Skip to main content

NTSB makes drunk driving elimination report on anniversary of horrible crash

25 years ago a crash so shocking it bears remembrance happened. On its 25th anniversary the NTSB makes bold suggestions on what it will take to stop this problem.

Twenty five years ago a single drunk driving crash in Carrollton, KY killed more children than did the gunman at Sandy Hook Elementary school. Now, a quarter century later, the percent of those killed on our roadways by drunk drivers is about the same, at a third of all crash deaths. On the anniversary of that crime, the National Transportation Safety Board (NTSB) released new recommendations it says will reduce drunk driving, and the deaths that it causes to zero.

Torque News has never been shy about pointing out that drunk driving seems to have somehow slipped from the American media’s reporting format. We hear about cell phone crash deaths daily, yet they caused about 400 of the 33,000 roadways deaths in 2011 according to NHTSA. Drunk driving accounted for about 11,000. Furthermore, the NTSB pointed out today that serious debilitating injuries of about 30,000 were caused by the crime, and less severe injuries to drivers and pedestrians on the order of nearly a quarter million per year are caused by drunk driving. In an effort to reduce drunk driving, possibly eliminate it, the NTSB released the following recommendations:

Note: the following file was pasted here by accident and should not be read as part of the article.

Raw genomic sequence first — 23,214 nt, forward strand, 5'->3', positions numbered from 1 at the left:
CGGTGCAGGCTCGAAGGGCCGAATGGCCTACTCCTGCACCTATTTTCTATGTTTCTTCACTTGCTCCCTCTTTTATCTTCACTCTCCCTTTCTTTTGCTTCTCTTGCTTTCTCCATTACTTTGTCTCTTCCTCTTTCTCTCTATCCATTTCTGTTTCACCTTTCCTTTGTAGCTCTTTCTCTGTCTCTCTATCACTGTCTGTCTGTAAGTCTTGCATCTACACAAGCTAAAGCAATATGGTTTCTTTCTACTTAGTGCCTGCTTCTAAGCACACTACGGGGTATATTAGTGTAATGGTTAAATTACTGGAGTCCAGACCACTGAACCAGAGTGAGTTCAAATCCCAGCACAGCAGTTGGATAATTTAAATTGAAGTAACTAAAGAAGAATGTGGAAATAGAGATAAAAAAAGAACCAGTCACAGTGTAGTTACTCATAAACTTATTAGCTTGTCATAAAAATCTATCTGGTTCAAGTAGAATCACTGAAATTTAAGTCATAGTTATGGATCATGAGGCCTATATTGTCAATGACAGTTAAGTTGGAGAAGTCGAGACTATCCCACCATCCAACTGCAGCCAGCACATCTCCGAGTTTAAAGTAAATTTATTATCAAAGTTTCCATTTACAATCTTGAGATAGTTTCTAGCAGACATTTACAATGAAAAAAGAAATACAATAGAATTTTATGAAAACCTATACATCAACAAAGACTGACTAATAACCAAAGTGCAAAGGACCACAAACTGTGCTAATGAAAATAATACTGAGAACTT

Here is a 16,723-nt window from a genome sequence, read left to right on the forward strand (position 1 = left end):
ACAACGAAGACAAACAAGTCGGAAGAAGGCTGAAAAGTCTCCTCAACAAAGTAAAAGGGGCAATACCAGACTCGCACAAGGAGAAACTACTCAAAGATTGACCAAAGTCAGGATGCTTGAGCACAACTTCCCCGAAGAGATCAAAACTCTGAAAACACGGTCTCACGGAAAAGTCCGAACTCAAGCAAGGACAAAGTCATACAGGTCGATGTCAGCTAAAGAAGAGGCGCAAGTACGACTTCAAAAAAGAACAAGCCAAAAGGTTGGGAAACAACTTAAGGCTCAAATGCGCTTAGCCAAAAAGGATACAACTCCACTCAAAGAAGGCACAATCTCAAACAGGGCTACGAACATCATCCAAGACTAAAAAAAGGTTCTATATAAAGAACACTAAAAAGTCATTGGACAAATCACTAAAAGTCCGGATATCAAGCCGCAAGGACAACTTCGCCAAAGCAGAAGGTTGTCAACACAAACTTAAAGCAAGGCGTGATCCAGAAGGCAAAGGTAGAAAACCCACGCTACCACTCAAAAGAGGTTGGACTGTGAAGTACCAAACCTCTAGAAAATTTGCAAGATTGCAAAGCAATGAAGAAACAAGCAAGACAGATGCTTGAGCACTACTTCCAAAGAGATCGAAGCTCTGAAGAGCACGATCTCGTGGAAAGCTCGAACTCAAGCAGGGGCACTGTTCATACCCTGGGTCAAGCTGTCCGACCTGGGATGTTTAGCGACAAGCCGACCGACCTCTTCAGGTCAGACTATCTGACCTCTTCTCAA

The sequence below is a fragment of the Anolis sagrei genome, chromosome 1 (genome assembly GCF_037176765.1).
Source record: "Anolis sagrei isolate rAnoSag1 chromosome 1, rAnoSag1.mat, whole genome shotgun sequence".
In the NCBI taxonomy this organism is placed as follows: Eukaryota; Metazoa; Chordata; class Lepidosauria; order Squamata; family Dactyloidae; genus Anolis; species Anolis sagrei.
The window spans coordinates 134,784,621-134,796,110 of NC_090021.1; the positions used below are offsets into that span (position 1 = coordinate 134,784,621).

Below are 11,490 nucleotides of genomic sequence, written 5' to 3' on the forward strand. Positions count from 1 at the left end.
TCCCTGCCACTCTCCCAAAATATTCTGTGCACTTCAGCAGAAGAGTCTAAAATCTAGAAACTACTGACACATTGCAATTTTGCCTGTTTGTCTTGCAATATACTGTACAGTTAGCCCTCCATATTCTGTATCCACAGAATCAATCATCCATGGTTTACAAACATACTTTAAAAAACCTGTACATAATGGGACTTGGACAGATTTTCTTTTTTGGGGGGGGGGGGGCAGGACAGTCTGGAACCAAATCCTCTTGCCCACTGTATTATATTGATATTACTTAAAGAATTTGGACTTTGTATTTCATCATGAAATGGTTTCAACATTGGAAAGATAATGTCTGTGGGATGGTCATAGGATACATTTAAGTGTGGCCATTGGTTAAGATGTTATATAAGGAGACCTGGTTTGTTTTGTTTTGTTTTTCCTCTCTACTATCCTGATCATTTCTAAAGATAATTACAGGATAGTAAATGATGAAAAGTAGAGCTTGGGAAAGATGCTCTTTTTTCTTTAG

• Reduce state BAC limits from 0.08 to 0.05 or lower
• Increase use of high-visibility enforcement
• Develop and deploy in-vehicle detection technology
• Require ignition interlocks for all offenders
• Improve use of administrative license actions
• Target and address repeat offenders
• Reinforce use and effectiveness of DWI courts

Speaking about the first recommendation, Deborah Hersman said “What we know is that we (the US) have seen overall reduction in the number of fatalities when a .10 (point one-oh) blood alcohol content (enforcement level) level to a 0.08.” She went on to say “It has the effect of everyone drinking less.” Both Europe and Australia also saw reductions in drunk driving accidents and deaths when they moved the more rigorous enforcement standard.

In a welcome departure from mainstream media’s lack of reporting on the issue, the Boston Globe’s April 7th, 2013 front page headline was “Drunk-driving arrests becoming rare in Boston.”* The story went on to explain that the crashes from drunk driving and deaths were not down, just enforcement. In the last four years the Globe found that drunken driving arrests had plummeted by fully one third. The second recommendation above speaks directly to this reduced enforcement trend. For example, Boston Police do not conduct Drunk Driving checkpoints. Mass. State Troopers do on the roads they patrol, but not in Boston.

The NTSB pointed out that though these steps seem very bold, action must be taken. On average one person every hour dies from drunk driving. The announcement was the result of a year-long study in which the NTSB used the best scientifically derived data possible to try to undertand, and then make recommendations to solve the problem.

*Globe Story